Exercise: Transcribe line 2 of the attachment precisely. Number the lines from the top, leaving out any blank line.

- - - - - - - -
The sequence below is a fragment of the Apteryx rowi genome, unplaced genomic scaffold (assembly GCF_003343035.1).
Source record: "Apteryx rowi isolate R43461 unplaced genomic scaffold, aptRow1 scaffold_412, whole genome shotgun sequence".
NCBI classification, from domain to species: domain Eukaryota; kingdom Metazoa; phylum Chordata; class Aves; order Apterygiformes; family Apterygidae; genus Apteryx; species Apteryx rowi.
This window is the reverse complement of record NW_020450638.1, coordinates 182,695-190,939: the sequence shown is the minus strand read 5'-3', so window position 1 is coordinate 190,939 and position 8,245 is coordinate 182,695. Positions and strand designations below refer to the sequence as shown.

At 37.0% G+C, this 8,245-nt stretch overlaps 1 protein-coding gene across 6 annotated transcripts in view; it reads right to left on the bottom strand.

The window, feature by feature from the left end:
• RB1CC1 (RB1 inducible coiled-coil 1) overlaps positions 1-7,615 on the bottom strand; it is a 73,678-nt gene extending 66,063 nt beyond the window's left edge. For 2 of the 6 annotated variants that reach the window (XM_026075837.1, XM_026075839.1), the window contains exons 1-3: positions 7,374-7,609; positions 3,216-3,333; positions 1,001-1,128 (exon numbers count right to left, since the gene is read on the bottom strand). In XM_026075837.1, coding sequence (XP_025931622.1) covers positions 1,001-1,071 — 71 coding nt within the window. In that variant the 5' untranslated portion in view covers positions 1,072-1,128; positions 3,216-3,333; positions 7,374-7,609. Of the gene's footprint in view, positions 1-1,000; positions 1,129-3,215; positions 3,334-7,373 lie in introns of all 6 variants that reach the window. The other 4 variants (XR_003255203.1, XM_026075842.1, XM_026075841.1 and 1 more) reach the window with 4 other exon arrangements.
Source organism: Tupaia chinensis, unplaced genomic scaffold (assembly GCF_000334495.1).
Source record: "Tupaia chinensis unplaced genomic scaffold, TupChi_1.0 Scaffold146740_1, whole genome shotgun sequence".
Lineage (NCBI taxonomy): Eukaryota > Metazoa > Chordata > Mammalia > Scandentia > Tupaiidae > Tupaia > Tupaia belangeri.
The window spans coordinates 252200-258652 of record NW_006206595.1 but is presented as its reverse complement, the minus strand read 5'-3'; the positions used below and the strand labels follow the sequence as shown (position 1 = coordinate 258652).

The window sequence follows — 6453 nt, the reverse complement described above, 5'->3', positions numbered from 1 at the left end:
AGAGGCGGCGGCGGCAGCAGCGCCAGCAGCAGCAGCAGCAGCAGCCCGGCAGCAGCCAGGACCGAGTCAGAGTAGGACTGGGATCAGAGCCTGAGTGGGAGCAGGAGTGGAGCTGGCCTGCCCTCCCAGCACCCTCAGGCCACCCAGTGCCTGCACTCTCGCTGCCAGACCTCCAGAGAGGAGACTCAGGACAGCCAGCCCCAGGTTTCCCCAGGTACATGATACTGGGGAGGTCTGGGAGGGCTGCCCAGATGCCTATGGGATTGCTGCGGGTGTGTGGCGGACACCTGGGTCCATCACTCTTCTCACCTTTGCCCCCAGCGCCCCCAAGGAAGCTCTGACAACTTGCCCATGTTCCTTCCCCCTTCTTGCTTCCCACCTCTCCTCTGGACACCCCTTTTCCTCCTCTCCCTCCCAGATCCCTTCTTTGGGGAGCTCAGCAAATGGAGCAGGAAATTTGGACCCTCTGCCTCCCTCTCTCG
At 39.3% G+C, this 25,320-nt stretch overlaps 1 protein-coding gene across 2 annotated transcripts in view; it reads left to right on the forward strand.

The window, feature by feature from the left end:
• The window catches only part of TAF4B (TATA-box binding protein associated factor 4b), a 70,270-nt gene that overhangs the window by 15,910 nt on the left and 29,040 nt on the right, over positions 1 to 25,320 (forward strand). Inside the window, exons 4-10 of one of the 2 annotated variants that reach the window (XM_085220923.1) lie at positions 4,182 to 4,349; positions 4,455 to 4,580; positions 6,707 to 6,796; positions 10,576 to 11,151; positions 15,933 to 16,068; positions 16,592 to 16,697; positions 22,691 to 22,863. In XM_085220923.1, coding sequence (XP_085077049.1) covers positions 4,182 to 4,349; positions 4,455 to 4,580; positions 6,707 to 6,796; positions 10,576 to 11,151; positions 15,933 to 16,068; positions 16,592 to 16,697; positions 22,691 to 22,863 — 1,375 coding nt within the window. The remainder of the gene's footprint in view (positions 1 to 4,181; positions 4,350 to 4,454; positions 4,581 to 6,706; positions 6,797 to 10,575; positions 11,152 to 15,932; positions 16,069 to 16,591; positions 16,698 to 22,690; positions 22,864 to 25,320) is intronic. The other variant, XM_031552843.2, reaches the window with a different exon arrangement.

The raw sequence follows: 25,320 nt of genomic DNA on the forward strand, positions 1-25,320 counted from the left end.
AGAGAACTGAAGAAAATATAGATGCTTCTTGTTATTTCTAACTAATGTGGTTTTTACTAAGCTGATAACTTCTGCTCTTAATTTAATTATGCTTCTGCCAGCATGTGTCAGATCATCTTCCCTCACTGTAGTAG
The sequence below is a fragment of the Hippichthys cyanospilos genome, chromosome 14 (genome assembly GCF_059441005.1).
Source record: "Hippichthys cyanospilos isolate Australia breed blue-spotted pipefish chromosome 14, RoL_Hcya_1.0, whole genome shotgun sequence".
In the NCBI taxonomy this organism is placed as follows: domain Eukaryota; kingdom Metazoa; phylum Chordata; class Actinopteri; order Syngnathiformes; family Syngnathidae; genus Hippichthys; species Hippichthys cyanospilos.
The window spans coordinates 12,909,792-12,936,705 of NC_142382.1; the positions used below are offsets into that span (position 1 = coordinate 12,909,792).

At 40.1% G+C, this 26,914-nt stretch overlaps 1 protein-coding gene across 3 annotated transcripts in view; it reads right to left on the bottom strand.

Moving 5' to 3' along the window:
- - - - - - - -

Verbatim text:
Source record: "Apteryx rowi isolate R43461 unplaced genomic scaffold, aptRow1 scaffold_412, whole genome shotgun sequence".